As the business expanded into a second city and then planned expansion into a third, there was a rift that became evident between these angel board members, played out in front of the CEO. The angels argued about whether the expansion was too quick, requiring additional money, or should be slower and bootstrapped with profits from the first city’s success. Finally agreeing upon expansion at speed, the angels raised more money and encouraged the CEO to accelerate the expansion, which the CEO did with enthusiasm. It did not take long for the company to again run out of money, and for the board to split over the next moves (since the first city continued to be profitable).
[Email readers continue here...] The angel investors could not raise the next, larger round to finance the shortfall and further expansion, putting the fragile young company at risk for following the advice of its board. In the end, the company had to turn to a wealthy individual investor who took control of the corporation as his price for saving the company. Had the angel board members been able to agree upon a financeable strategy for growth, the company might have been immensely successful. To put an ending to this story, the entrepreneur followed the suggestions of the new investor just as he had the angels, and accelerated quickly into more cities, again running out of cash. The wealthy investor in the meantime, unknown to the CEO or the board, ran into personal trouble with real estate investments, and could not make good on his promise to further fund the company, which found itself unable to meet its obligations and ultimately was shut down, causing a complete loss for all. Bad advice taken by an enthusiastic and compliant young CEO was the root of the cause, compounded by circumstance.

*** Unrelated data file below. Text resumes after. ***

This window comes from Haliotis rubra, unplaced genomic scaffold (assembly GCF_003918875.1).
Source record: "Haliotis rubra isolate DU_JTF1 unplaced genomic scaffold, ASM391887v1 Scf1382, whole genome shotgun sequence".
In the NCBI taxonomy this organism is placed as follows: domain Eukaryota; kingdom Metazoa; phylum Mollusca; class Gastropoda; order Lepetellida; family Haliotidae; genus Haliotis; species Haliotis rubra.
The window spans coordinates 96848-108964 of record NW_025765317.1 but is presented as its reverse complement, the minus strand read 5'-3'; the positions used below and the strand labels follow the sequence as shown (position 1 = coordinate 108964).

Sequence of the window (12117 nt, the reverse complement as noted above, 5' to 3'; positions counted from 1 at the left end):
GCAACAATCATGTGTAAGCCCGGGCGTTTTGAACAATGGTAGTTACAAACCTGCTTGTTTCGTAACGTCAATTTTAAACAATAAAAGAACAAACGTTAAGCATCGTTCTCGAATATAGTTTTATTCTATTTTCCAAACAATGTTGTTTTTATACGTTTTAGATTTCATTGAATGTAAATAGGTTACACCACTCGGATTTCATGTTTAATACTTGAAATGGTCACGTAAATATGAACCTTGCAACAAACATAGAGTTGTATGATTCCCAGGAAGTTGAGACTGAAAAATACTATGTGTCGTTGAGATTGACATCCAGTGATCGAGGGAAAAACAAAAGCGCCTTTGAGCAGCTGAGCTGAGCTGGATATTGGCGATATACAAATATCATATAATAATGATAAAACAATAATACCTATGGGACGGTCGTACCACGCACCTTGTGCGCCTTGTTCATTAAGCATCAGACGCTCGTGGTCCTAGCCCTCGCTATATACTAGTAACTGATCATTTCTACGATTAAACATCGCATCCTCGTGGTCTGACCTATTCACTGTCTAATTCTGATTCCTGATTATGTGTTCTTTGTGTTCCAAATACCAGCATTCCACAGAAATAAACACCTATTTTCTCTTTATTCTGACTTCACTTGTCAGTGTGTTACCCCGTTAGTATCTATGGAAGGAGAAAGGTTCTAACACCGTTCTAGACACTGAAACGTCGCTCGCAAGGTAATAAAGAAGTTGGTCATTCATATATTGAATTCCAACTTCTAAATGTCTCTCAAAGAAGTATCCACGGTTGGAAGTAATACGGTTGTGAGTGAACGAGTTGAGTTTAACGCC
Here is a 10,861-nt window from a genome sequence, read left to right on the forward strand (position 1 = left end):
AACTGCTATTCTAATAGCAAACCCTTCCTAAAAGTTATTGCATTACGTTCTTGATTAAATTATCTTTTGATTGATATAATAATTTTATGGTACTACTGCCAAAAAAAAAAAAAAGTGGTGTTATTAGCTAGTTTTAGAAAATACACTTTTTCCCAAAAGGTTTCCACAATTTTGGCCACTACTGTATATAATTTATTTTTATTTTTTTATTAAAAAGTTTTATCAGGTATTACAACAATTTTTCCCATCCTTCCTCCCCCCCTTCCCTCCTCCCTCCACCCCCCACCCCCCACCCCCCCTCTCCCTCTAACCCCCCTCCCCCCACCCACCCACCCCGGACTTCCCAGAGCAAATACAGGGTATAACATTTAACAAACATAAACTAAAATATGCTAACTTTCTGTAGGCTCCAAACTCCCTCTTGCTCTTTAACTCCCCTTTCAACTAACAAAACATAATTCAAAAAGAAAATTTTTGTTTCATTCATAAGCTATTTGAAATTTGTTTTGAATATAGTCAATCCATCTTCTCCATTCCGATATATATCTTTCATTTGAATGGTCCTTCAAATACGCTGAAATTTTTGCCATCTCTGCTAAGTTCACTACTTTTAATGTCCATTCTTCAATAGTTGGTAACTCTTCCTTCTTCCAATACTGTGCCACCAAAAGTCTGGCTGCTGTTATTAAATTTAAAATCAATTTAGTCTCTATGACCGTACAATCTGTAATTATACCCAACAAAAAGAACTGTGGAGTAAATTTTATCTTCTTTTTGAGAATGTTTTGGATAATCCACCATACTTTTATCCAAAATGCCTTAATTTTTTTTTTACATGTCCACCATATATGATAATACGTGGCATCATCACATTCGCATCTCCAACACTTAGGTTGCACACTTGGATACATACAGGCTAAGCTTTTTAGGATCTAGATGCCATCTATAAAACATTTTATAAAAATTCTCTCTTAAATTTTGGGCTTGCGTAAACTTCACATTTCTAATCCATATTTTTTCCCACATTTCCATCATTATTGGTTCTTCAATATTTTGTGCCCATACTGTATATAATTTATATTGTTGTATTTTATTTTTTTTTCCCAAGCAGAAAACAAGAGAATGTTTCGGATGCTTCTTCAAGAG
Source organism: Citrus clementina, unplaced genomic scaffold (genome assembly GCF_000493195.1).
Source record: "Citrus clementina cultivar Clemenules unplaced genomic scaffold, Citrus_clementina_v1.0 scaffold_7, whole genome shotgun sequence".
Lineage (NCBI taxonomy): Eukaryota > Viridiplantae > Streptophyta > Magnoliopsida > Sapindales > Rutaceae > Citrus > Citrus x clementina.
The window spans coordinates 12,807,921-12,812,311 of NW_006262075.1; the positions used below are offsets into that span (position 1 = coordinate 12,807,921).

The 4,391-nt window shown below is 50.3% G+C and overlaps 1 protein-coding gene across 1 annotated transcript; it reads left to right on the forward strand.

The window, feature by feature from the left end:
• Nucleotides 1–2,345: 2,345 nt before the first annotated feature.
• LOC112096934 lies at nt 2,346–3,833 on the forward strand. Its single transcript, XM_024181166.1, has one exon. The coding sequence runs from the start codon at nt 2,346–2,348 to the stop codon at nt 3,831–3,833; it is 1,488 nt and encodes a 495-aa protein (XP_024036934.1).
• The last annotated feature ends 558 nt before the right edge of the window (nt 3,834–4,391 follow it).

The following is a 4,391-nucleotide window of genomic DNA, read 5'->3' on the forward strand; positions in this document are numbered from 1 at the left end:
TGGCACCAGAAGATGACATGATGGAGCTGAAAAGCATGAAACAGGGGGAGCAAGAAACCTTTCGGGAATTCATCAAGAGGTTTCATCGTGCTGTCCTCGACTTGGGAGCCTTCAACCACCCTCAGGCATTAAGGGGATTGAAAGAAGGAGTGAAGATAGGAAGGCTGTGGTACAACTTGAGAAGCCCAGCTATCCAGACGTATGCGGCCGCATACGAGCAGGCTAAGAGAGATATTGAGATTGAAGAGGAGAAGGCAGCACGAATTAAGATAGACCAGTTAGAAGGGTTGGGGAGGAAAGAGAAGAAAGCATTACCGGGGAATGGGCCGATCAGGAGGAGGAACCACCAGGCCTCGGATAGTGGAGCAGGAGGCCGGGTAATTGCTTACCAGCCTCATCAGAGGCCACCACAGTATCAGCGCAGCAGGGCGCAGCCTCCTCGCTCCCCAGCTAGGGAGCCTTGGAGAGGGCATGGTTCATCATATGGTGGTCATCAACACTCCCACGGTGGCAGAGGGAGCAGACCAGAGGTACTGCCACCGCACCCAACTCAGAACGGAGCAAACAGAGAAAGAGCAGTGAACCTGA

The lesson is for any CEO to filter all advice through the strainer of good reason, taking that which seems reasonable and rejecting that which is wrong for the company or the times. By not putting up any argument and being completely compliant, the CEO ceded control of the company to outsiders who gave bad advice.
The CEO position can be a lonely place, especially when the CEO finds himself in a position of not being able to bring an issue directly to the board and not wanting to explore solutions with associates within the company. This sometimes happens when a CEO is unwilling to admit a weakness in an area that is critical, such as analysis of financial statements, or when a CEO is unhappy with the actions of his board or with pay offers by the board’s compensation committee that cannot be resolved amicably. Having an experienced coach, usually acting informally and not for any kind of pay, is a safety valve for a CEO that cannot be understated when in times of great stress.
Sometimes that coach is a member of the board willing to listen and make suggestions off the record. And often that is good enough. In my experience, there are times when a CEO needs a completely neutral third party or a roundtable of fellow CEO’s to help guide him through a difficult maze.